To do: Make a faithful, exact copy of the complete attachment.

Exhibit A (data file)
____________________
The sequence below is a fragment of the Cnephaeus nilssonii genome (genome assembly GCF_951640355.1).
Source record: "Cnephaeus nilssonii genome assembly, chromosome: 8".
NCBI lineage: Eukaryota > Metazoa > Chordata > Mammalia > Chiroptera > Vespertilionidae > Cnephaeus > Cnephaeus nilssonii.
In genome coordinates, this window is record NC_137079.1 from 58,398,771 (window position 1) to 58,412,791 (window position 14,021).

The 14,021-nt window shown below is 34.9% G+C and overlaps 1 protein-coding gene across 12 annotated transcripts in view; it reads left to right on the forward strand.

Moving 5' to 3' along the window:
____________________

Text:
The sequence below is a fragment of the Cnephaeus nilssonii genome (genome assembly GCF_951640355.1).
Source record: "Cnephaeus nilssonii genome assembly, chromosome: 8".
NCBI lineage: Eukaryota > Metazoa > Chordata > Mammalia > Chiroptera > Vespertilionidae > Cnephaeus > Cnephaeus nilssonii.
In genome coordinates, this window is record NC_137079.1 from 58,398,771 (window position 1) to 58,412,791 (window position 14,021).

The 14,021-nt window shown below is 34.9% G+C and overlaps 1 protein-coding gene across 12 annotated transcripts in view; it reads left to right on the forward strand.

Moving 5' to 3' along the window: